It somewhat bothers me when I see things being reduced to politics when it comes to theological viewpoints; which was just illustrated for me as I read a blog post today by another blogger. Basically the premise is that material beliefs–like actual theological and biblical points of consideration–aren’t really as important, as it is to be able to say that I am such and such theologically juxtaposed with whomever said such and such position takes issue with (i.e. so Arminians or Open Theology folk against classical Calvinists).
Sure, labels still matter, somewhat, when it comes to attempting to precisely, but broadly identify with one theological trajectory over another. But, beyond this kind of simple rhetorical move, what is at stake is a kind of depth dimension. In other words, you can’t just say “oh, yeah, well I’m an Arminian, and thus I disagree with Calvinism,” and therefore without actual material engagement with the Calvinist, presume based upon this assertion of self-identification alone that you have put the Calvinist position in its place, materially. This is as naïve as it gets (and fallacious–reductionistic).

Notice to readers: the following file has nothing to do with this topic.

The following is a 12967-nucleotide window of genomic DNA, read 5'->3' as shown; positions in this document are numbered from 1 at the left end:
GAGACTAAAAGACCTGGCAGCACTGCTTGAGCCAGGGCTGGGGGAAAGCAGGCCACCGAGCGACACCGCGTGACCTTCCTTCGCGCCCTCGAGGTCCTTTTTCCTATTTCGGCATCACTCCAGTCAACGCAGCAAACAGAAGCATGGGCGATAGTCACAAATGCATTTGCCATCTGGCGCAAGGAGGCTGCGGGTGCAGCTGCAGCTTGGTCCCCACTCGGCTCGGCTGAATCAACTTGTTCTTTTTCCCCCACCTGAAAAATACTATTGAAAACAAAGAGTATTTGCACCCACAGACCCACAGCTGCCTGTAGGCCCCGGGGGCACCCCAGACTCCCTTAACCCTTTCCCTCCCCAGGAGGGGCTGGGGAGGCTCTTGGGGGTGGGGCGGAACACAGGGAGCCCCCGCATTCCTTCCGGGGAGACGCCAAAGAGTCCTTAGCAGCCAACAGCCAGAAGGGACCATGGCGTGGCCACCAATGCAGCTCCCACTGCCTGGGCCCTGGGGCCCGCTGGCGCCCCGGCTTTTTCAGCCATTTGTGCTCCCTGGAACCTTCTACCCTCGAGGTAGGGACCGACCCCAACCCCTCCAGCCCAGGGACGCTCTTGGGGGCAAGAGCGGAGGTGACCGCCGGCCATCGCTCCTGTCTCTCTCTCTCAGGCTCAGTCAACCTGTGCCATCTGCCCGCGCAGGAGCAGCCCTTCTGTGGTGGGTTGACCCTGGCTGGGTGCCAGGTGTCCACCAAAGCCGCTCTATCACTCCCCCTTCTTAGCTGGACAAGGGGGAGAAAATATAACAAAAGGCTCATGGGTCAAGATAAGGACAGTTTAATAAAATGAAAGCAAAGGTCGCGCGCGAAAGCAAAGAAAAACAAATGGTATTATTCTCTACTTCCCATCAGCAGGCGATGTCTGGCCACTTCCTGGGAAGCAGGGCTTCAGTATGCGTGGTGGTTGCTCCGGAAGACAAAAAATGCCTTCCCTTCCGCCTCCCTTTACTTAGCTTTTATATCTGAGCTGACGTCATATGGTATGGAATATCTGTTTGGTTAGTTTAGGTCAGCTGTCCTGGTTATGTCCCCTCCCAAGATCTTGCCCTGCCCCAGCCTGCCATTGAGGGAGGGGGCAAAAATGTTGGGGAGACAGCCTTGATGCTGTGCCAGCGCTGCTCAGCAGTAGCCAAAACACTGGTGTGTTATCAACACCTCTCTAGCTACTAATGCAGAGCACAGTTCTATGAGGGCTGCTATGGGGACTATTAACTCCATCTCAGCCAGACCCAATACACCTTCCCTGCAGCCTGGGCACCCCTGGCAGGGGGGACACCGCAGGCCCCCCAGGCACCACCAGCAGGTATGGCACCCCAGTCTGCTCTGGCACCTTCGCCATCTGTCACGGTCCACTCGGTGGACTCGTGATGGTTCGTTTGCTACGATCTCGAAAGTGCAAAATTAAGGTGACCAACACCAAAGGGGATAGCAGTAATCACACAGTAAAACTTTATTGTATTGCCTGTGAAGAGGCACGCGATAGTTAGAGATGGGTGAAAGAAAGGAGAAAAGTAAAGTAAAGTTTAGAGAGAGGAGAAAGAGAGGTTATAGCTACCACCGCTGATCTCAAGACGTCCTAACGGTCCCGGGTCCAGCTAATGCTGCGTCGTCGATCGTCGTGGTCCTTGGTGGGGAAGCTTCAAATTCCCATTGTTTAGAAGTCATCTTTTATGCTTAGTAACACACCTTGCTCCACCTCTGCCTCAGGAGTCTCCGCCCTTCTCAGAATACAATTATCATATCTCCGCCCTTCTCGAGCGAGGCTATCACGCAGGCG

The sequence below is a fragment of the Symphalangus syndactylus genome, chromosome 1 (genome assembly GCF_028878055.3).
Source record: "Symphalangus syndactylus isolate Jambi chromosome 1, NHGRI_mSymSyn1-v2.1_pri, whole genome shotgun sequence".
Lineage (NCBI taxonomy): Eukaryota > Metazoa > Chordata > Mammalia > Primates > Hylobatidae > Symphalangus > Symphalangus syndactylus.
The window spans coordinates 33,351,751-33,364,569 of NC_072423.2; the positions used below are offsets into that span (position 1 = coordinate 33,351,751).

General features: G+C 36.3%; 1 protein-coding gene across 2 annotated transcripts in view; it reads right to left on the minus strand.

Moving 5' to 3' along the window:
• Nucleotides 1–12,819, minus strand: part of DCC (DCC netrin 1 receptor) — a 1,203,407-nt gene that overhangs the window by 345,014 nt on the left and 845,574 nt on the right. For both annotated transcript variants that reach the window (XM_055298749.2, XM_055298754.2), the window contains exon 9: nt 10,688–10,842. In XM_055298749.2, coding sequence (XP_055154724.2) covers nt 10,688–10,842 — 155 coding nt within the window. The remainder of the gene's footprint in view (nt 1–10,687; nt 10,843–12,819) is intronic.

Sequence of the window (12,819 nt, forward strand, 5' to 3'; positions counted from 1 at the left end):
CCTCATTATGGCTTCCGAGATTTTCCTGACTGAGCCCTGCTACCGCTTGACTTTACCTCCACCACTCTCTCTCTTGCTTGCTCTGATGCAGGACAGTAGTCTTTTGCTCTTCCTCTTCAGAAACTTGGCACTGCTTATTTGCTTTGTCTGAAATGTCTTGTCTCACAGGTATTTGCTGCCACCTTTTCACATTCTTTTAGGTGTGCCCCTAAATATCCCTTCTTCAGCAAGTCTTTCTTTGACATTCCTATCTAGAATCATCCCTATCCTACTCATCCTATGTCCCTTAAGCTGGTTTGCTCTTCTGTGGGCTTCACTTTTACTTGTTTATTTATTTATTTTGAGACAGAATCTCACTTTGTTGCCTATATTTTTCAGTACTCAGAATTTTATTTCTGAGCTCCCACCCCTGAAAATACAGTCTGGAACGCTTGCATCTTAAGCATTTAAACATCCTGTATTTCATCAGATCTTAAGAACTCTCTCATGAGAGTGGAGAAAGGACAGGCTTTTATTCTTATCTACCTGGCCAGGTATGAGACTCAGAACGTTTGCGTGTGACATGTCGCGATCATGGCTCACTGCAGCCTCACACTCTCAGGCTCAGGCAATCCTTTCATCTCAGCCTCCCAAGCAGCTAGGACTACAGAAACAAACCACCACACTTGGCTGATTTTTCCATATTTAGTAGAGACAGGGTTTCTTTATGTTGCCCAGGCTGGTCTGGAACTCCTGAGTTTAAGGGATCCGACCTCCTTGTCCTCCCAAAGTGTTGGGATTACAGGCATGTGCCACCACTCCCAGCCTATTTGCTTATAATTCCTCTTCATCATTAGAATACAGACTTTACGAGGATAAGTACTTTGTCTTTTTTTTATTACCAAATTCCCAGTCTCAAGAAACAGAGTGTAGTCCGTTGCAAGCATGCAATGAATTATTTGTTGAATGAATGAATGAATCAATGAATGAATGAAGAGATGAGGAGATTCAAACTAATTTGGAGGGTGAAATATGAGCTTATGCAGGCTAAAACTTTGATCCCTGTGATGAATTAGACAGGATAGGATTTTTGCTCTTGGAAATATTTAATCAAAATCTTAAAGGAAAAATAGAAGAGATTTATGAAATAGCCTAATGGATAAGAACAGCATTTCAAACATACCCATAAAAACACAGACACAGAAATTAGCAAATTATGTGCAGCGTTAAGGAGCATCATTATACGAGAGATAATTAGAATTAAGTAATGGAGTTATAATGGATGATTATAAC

Who really cares whether or not you are an Arminian, Open Theology advocate, Calvinist, etc. What really matters is the material/theological/conceptual reality that delimits said political or theological position. This is the level where the discussion must happen. You can’t simply assert a position, that say is historically against another position, and presume that you have any substantial ground to stand upon; you have to test your ideas against what is given by God’s Self-revelation in Jesus Christ; and not against or by another theological system. It is only after this kind of work is done that your assertion about say being a non-Calvinist or Calvinist can have any meaning beyond simply political posturing.